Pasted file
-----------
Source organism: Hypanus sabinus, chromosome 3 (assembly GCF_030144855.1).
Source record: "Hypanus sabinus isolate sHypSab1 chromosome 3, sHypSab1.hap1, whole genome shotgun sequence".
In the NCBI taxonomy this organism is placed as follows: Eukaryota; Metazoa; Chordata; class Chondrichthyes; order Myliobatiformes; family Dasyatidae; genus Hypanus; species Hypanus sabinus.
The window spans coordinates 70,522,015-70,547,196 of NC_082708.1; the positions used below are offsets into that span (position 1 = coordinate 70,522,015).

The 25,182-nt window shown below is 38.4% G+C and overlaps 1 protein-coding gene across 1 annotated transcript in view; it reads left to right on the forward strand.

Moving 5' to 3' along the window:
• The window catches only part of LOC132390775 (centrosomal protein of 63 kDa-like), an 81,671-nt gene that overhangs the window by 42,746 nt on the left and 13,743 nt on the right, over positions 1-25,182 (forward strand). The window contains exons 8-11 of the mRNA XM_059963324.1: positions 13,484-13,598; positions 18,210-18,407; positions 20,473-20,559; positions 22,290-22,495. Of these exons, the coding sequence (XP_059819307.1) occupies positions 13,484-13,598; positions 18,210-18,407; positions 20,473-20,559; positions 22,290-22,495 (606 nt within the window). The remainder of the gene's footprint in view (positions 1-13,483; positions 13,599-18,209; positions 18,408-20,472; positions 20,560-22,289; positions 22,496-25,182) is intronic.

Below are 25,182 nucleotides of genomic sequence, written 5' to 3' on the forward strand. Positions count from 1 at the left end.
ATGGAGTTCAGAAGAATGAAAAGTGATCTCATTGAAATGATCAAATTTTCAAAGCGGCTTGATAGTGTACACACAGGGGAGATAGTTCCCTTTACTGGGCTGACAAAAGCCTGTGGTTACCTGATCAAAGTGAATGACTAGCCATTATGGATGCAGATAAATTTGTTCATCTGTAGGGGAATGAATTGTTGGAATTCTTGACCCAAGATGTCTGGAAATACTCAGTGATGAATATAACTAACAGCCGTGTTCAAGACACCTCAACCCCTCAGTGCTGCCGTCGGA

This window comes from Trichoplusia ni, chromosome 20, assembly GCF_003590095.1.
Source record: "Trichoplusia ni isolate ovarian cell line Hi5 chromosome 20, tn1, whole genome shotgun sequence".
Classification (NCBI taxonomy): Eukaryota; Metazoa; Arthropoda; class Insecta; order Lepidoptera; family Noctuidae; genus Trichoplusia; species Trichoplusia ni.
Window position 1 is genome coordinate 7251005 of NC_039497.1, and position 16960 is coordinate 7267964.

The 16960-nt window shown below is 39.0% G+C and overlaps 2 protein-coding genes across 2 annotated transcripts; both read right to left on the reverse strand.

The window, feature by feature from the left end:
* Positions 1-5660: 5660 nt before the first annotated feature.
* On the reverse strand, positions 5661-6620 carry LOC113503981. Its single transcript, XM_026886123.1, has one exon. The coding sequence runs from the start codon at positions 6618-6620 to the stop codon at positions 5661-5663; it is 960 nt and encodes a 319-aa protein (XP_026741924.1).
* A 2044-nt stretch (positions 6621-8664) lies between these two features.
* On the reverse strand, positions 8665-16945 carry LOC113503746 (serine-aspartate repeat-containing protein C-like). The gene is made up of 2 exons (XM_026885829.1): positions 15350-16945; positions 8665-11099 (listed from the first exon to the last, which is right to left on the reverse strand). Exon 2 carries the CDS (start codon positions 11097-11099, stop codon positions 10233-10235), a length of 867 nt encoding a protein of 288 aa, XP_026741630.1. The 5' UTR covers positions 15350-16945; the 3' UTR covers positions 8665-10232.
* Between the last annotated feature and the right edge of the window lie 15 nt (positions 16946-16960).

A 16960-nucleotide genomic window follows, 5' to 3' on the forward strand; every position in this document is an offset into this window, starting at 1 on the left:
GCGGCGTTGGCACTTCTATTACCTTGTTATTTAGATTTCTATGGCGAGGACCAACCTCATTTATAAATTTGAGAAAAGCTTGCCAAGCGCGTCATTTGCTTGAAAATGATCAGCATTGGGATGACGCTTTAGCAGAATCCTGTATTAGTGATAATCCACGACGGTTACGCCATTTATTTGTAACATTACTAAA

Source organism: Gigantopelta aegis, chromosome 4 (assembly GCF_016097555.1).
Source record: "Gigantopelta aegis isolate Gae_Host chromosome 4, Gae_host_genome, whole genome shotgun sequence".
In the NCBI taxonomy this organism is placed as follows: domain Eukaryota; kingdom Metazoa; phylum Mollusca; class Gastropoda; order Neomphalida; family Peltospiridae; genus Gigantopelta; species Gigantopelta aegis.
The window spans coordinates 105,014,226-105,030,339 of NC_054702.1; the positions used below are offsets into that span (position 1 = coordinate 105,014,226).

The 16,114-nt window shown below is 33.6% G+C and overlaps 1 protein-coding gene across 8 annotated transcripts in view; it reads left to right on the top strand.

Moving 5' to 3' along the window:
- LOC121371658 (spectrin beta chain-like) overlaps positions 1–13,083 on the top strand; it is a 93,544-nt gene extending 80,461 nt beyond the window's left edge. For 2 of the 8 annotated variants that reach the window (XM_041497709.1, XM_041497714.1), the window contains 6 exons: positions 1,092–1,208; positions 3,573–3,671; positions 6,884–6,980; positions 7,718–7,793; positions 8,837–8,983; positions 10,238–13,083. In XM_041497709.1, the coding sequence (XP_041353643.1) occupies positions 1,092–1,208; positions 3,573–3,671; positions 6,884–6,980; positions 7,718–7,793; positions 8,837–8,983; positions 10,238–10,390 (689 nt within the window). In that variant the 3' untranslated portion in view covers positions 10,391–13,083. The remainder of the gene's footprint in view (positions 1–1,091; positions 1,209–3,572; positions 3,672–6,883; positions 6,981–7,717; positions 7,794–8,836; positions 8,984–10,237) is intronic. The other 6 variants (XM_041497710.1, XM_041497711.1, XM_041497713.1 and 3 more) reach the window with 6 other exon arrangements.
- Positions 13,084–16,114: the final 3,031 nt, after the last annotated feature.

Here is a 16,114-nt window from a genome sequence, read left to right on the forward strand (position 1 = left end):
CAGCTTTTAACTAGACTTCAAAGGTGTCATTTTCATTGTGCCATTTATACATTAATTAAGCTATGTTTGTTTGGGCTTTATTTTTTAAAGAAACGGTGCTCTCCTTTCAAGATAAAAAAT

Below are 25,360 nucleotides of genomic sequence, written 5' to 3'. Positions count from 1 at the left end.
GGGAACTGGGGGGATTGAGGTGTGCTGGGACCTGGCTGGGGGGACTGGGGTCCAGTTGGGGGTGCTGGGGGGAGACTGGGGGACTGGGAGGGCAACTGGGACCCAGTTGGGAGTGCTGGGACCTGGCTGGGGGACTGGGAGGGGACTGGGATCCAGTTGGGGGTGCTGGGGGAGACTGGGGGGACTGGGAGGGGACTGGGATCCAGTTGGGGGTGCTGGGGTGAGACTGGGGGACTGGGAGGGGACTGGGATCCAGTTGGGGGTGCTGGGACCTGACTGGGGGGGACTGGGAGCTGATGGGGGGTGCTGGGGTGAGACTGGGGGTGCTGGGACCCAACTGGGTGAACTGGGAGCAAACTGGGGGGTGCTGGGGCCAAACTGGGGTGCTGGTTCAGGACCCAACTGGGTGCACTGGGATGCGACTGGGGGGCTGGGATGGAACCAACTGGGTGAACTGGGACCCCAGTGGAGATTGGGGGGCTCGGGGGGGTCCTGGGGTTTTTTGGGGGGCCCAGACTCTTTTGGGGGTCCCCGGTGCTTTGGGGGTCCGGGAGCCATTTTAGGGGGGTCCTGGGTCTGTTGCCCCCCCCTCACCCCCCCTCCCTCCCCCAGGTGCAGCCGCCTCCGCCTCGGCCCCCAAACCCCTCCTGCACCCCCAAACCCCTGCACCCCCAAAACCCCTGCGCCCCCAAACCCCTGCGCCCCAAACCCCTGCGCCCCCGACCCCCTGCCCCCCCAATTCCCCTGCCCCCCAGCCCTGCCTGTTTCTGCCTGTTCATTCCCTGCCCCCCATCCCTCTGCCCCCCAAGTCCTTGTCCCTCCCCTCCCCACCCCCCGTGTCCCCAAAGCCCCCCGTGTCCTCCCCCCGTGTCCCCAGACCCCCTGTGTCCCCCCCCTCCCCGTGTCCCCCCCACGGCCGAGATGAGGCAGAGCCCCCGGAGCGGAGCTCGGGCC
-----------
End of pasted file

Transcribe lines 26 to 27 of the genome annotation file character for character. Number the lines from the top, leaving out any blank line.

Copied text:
The window spans coordinates 105,014,226-105,030,339 of NC_054702.1; the positions used below are offsets into that span (position 1 = coordinate 105,014,226).

The 16,114-nt window shown below is 33.6% G+C and overlaps 1 protein-coding gene across 8 annotated transcripts in view; it reads left to right on the top strand.